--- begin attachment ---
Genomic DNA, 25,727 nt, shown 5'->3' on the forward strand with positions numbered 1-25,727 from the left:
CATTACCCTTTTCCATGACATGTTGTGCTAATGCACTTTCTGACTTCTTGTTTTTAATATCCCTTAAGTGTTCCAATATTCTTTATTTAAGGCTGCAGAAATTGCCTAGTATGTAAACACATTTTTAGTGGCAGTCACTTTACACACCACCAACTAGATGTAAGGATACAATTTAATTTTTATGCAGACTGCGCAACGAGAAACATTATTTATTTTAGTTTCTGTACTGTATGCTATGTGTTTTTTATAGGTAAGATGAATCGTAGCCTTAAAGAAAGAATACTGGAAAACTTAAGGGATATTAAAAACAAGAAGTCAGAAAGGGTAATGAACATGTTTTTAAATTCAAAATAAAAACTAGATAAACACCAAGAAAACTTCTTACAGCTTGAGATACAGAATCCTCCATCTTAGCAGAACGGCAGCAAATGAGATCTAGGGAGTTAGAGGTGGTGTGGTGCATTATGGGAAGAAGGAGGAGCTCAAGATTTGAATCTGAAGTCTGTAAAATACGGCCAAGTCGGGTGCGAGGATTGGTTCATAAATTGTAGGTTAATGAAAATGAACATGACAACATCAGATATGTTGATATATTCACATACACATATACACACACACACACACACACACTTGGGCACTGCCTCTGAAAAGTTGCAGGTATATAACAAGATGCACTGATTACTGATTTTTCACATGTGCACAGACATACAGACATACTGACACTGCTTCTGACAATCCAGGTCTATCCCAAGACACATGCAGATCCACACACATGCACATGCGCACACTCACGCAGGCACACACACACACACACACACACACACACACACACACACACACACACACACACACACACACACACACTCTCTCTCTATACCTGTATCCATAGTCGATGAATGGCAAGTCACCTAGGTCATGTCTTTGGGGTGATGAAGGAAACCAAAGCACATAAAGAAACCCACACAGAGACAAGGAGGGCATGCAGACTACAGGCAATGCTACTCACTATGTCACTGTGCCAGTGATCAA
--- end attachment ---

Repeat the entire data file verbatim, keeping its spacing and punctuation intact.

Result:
Genomic DNA, 25,727 nt, shown 5'->3' on the forward strand with positions numbered 1-25,727 from the left:
CATTACCCTTTTCCATGACATGTTGTGCTAATGCACTTTCTGACTTCTTGTTTTTAATATCCCTTAAGTGTTCCAATATTCTTTATTTAAGGCTGCAGAAATTGCCTAGTATGTAAACACATTTTTAGTGGCAGTCACTTTACACACCACCAACTAGATGTAAGGATACAATTTAATTTTTATGCAGACTGCGCAACGAGAAACATTATTTATTTTAGTTTCTGTACTGTATGCTATGTGTTTTTTATAGGTAAGATGAATCGTAGCCTTAAAGAAAGAATACTGGAAAACTTAAGGGATATTAAAAACAAGAAGTCAGAAAGGGTAATGAACATGTTTTTAAATTCAAAATAAAAACTAGATAAACACCAAGAAAACTTCTTACAGCTTGAGATACAGAATCCTCCATCTTAGCAGAACGGCAGCAAATGAGATCTAGGGAGTTAGAGGTGGTGTGGTGCATTATGGGAAGAAGGAGGAGCTCAAGATTTGAATCTGAAGTCTGTAAAATACGGCCAAGTCGGGTGCGAGGATTGGTTCATAAATTGTAGGTTAATGAAAATGAACATGACAACATCAGATATGTTGATATATTCACATACACATATACACACACACACACACACACACTTGGGCACTGCCTCTGAAAAGTTGCAGGTATATAACAAGATGCACTGATTACTGATTTTTCACATGTGCACAGACATACAGACATACTGACACTGCTTCTGACAATCCAGGTCTATCCCAAGACACATGCAGATCCACACACATGCACATGCGCACACTCACGCAGGCACACACACACACACACACACACACACACACACACACACACACACACACACACACACACACACACACTCTCTCTCTATACCTGTATCCATAGTCGATGAATGGCAAGTCACCTAGGTCATGTCTTTGGGGTGATGAAGGAAACCAAAGCACATAAAGAAACCCACACAGAGACAAGGAGGGCATGCAGACTACAGGCAATGCTACTCACTATGTCACTGTGCCAGTGATCAA